K-State students take on ag policy through innovative program.
In the fall of 2018, Taylor Nikkel, senior in agricultural economics, hit roadblocks personally and professionally. She knew she wanted to work in agriculture policy, but she felt she needed to experience something new. So, she packed her bags and moved to Washington, D.C. for the spring 2019 semester to represent Kansas State University’s College of Agriculture as part of the Kansas Food and Agriculture Policy Fellowship Program.
“Taking the big step and moving away was just what I needed,” Nikkel said. “It allowed me to grow and learn in a new setting with people I didn’t know, and meet some of our nation’s top policymakers.”
Nikkel is one of 11 students who have served as K-State ag fellows since the program’s first year in 2016.
The fellowship consists of experiences at the state and federal level where students work with a legislative or congressional office, a state or federal agency or a food- and agriculture-related organization.
“It’s important to recognize that there is an opportunity to develop a leadership capacity with our K-State agriculture students for policy programming in their future careers, and that there is a benefit for the Kansas community to have young students from K-State as our resources in D.C. and in Topeka, serving in advocacy roles for agriculture,” said Susan Metzger, senior executive administrator to the Dean/director of the College of Agriculture and K-State research and extension.
Nikkel worked at the Kansas Department of Agriculture for her stateside experience. During her time there, Nikkel helped close and archive cases, drafted demand letters and assisted the legal team in various other ways.
While in D.C., she worked for the U.S. Senate Committee on Agriculture, Nutrition and Forestry as a majority staff intern under Chairman Pat Roberts. For this internship, Nikkel spent a lot of time on Capitol Hill attending hearings and briefings, preparing memos for staffers and researching subjects such as cell-based meat technology.
“I was in the center of where ag policy is formed and got to experience the implementation phase of the 2018 Farm Bill and work under Chairman Roberts” Nikkel said. “It was very exciting to be in D.C. ー I had a great experience.”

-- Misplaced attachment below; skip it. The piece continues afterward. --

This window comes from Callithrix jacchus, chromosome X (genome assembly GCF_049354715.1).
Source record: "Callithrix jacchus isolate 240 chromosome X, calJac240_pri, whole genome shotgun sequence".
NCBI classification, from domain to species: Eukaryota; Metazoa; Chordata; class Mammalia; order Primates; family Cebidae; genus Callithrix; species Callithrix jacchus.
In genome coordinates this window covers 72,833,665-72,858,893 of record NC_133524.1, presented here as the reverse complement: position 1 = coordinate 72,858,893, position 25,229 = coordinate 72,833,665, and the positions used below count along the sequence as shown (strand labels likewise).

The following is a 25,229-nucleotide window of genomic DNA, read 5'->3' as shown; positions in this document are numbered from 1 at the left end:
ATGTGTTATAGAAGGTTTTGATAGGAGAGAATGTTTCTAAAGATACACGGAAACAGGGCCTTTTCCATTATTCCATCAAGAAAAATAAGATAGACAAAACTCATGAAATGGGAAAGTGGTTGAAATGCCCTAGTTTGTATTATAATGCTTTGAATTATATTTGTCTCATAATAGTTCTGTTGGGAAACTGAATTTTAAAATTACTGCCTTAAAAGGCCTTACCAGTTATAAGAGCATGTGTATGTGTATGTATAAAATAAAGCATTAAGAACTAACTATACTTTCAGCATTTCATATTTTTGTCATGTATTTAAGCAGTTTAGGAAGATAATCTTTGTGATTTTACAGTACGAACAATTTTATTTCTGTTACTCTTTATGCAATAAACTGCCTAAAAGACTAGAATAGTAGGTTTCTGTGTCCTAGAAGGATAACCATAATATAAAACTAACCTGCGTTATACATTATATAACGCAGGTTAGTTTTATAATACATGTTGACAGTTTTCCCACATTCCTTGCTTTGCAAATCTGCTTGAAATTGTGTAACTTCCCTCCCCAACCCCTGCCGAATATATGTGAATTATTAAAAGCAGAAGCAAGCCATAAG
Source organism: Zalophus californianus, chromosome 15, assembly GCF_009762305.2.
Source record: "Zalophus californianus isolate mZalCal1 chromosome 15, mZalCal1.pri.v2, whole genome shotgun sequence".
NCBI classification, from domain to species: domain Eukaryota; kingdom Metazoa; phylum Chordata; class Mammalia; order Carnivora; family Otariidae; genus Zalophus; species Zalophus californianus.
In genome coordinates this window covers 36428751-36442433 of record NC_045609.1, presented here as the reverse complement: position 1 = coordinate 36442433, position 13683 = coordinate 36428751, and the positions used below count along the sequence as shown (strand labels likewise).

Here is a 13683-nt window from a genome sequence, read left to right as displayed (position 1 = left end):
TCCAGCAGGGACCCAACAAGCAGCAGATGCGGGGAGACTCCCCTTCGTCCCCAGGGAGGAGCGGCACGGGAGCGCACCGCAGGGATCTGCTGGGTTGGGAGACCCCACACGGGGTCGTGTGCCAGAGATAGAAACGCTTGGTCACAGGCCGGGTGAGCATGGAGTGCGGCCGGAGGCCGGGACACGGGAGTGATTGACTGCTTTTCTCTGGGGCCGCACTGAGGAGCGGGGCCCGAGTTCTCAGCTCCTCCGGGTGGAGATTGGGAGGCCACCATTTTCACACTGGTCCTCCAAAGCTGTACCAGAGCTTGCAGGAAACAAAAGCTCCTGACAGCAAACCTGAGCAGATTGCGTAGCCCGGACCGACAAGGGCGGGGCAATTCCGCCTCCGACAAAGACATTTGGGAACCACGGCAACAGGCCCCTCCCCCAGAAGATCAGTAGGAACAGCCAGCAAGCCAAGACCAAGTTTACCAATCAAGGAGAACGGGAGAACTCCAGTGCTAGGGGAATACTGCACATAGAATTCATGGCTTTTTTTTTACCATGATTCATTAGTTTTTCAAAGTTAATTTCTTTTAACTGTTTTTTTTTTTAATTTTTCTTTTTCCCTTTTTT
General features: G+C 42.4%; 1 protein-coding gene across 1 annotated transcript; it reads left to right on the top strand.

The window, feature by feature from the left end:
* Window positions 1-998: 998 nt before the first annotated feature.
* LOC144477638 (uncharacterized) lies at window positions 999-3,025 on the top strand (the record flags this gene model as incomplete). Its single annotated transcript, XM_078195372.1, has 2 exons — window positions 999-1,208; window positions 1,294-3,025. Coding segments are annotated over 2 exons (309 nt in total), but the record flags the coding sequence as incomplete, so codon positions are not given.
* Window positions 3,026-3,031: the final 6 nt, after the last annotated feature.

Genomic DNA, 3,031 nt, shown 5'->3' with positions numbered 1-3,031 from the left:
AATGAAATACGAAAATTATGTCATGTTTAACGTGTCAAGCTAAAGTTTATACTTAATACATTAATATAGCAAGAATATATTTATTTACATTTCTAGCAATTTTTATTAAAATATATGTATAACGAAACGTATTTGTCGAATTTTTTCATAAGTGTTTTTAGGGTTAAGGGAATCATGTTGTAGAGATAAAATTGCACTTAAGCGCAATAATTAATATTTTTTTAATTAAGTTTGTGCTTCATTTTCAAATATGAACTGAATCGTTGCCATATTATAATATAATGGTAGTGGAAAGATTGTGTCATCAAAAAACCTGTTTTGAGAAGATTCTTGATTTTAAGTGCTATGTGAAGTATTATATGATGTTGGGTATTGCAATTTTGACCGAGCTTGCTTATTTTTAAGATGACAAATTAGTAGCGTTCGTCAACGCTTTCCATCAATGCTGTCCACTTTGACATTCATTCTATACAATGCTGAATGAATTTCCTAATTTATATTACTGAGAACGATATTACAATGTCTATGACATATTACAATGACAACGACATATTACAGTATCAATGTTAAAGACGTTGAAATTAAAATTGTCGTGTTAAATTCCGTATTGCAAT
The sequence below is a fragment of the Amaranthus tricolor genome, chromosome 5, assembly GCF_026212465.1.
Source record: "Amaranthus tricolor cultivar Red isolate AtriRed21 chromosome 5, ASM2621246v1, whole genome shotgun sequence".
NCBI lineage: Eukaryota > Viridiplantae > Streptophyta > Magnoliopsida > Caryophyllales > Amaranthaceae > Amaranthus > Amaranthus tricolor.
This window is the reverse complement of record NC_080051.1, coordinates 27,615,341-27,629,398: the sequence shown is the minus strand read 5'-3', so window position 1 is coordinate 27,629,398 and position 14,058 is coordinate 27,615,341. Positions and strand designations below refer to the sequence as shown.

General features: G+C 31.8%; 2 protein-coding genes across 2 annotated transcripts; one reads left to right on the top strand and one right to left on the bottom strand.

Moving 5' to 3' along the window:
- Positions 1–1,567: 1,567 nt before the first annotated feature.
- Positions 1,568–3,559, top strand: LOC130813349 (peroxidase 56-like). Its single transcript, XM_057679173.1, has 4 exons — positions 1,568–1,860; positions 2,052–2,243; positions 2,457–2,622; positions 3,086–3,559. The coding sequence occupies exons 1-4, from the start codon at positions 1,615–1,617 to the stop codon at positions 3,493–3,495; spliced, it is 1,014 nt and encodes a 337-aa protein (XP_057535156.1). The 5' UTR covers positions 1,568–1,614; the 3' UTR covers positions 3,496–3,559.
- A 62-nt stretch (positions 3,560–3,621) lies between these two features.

Mike Torrey, 1986 graduate in agricultural education, principal and founder of Michael Torrey Associates, and founder of the ag fellows program, said he created the program because he had seen other universities host internship programs in D.C. and he thought K-State would benefit due to its land-grant status and the importance agriculture has on the economy.
“Public policy has a role in all of our lives at the local, state and federal level,” Torrey said. “I think no matter what you decide to do with your career and life, having an understanding of that, and having a hands-on experience with the role of government and what happens in public policy will make you stronger in your career. It’s an experience that’s unique and different that students can benefit from.”
In addition to Torrey, Jackie McClaskey, ‘93, former Kansas secretary of agriculture, and Mary Soukup, ‘07, managing director at the Beef Alliance, helped with the initial discussion and development of the ag fellows program at the state level.
Since its inception, the ag fellows program has had many organizations apply and host students as interns on both the state and federal side, including the Kansas Farm Bureau, Kansas Livestock Association, Kansas Corn Growers Association, national associations and various ag-related lobbying firms.
Sarah Niederee, 2019 graduate in agricultural economics and former ag fellow, worked with the Kansas Department of Agriculture and Michael Torrey Associates during her time as an ag fellow.
“My biggest take away from both my state and federal experiences were the relationships that I built throughout Kansas and in D.C.,” Niederee said. “The world is a lot smaller than you think. I have been able to lean on these relationships for everything from receiving industry scholarships, letters of recommendation and even job offers.”
While many of the internships students receive are paid, the cost of living in D.C. is much higher than in Kansas. To help offset this financial burden, the ag fellows program provides students with a stipend to help pay for housing.
“We are able to offer a stipend through the philanthropy of the donors to our program,” Metzger said. “Money goes faster in D.C., so our hope is that we can really grow to a level where fellows can go and not worry about their housing and instead focus on their job as much as possible.”
Jackie Newland, 2018 graduate in agricultural communications and journalism, and former ag fellow said both her internships with Devine, Donley & Murray Governmental Affairs and working with Senator Jerry Moran were paid, which was critical for Newland to participate.
“Opportunities like this are a huge step in the right direction and it wouldn’t work without support from those who can give, financially or otherwise,” Newland said. “This program impacted not only my time at K-State, but my future career in agricultural policy.”
Ag fellows application process
- Students submit their applications for the ag fellows program during the fall semester.
- Applications are reviewed by the ag fellows program board, who select students to move on to the interview portion.
- Applicants are interviewed by board members and participate in a reception with stakeholders and the host organizations.
- After further deliberation, the board selects the next round of ag fellows, typically 2-3 students.
- The next round of ag fellows will be announced early in 2020.